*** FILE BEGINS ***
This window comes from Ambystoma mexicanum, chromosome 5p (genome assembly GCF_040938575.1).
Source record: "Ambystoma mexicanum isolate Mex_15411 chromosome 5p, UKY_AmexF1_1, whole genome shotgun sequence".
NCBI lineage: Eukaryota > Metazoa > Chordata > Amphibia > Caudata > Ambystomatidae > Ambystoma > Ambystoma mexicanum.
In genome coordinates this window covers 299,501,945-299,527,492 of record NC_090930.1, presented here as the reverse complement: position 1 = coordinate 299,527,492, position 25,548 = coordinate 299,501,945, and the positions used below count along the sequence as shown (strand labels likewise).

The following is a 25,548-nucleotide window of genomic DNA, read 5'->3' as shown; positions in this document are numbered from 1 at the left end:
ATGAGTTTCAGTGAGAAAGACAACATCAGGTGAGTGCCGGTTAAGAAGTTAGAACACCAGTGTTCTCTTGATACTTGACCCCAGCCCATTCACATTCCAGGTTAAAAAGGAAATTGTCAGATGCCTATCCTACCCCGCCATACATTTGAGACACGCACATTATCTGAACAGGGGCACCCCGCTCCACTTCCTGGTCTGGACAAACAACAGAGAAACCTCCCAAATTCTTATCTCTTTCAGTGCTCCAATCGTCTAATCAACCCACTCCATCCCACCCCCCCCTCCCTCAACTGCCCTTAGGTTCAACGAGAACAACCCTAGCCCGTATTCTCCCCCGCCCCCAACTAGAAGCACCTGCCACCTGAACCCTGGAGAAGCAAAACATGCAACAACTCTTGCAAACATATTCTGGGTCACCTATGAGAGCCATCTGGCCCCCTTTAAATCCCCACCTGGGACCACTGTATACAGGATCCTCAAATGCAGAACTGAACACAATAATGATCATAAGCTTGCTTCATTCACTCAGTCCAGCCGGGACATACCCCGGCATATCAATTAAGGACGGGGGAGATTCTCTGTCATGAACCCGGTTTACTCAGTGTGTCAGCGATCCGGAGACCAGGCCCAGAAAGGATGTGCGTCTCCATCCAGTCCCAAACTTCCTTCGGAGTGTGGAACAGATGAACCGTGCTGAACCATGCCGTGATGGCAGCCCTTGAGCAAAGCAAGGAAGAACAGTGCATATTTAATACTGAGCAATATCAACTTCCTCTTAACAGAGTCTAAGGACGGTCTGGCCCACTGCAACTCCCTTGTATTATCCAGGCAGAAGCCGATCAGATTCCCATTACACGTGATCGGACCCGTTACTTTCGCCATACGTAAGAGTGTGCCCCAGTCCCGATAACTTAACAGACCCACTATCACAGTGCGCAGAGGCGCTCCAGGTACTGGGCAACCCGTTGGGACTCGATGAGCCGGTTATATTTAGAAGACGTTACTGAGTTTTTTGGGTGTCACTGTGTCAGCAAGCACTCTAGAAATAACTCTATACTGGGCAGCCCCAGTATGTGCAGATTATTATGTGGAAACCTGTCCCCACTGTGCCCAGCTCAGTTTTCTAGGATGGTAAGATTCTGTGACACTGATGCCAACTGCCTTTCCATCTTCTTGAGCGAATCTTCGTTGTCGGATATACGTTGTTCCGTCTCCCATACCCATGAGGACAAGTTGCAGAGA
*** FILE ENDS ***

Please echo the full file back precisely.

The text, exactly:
This window comes from Ambystoma mexicanum, chromosome 5p (genome assembly GCF_040938575.1).
Source record: "Ambystoma mexicanum isolate Mex_15411 chromosome 5p, UKY_AmexF1_1, whole genome shotgun sequence".
NCBI lineage: Eukaryota > Metazoa > Chordata > Amphibia > Caudata > Ambystomatidae > Ambystoma > Ambystoma mexicanum.
In genome coordinates this window covers 299,501,945-299,527,492 of record NC_090930.1, presented here as the reverse complement: position 1 = coordinate 299,527,492, position 25,548 = coordinate 299,501,945, and the positions used below count along the sequence as shown (strand labels likewise).

The following is a 25,548-nucleotide window of genomic DNA, read 5'->3' as shown; positions in this document are numbered from 1 at the left end:
ATGAGTTTCAGTGAGAAAGACAACATCAGGTGAGTGCCGGTTAAGAAGTTAGAACACCAGTGTTCTCTTGATACTTGACCCCAGCCCATTCACATTCCAGGTTAAAAAGGAAATTGTCAGATGCCTATCCTACCCCGCCATACATTTGAGACACGCACATTATCTGAACAGGGGCACCCCGCTCCACTTCCTGGTCTGGACAAACAACAGAGAAACCTCCCAAATTCTTATCTCTTTCAGTGCTCCAATCGTCTAATCAACCCACTCCATCCCACCCCCCCCTCCCTCAACTGCCCTTAGGTTCAACGAGAACAACCCTAGCCCGTATTCTCCCCCGCCCCCAACTAGAAGCACCTGCCACCTGAACCCTGGAGAAGCAAAACATGCAACAACTCTTGCAAACATATTCTGGGTCACCTATGAGAGCCATCTGGCCCCCTTTAAATCCCCACCTGGGACCACTGTATACAGGATCCTCAAATGCAGAACTGAACACAATAATGATCATAAGCTTGCTTCATTCACTCAGTCCAGCCGGGACATACCCCGGCATATCAATTAAGGACGGGGGAGATTCTCTGTCATGAACCCGGTTTACTCAGTGTGTCAGCGATCCGGAGACCAGGCCCAGAAAGGATGTGCGTCTCCATCCAGTCCCAAACTTCCTTCGGAGTGTGGAACAGATGAACCGTGCTGAACCATGCCGTGATGGCAGCCCTTGAGCAAAGCAAGGAAGAACAGTGCATATTTAATACTGAGCAATATCAACTTCCTCTTAACAGAGTCTAAGGACGGTCTGGCCCACTGCAACTCCCTTGTATTATCCAGGCAGAAGCCGATCAGATTCCCATTACACGTGATCGGACCCGTTACTTTCGCCATACGTAAGAGTGTGCCCCAGTCCCGATAACTTAACAGACCCACTATCACAGTGCGCAGAGGCGCTCCAGGTACTGGGCAACCCGTTGGGACTCGATGAGCCGGTTATATTTAGAAGACGTTACTGAGTTTTTTGGGTGTCACTGTGTCAGCAAGCACTCTAGAAATAACTCTATACTGGGCAGCCCCAGTATGTGCAGATTATTATGTGGAAACCTGTCCCCACTGTGCCCAGCTCAGTTTTCTAGGATGGTAAGATTCTGTGACACTGATGCCAACTGCCTTTCCATCTTCTTGAGCGAATCTTCGTTGTCGGATATACGTTGTTCCGTCTCCCATACCCATGAGGACAAGTTGCAGAGA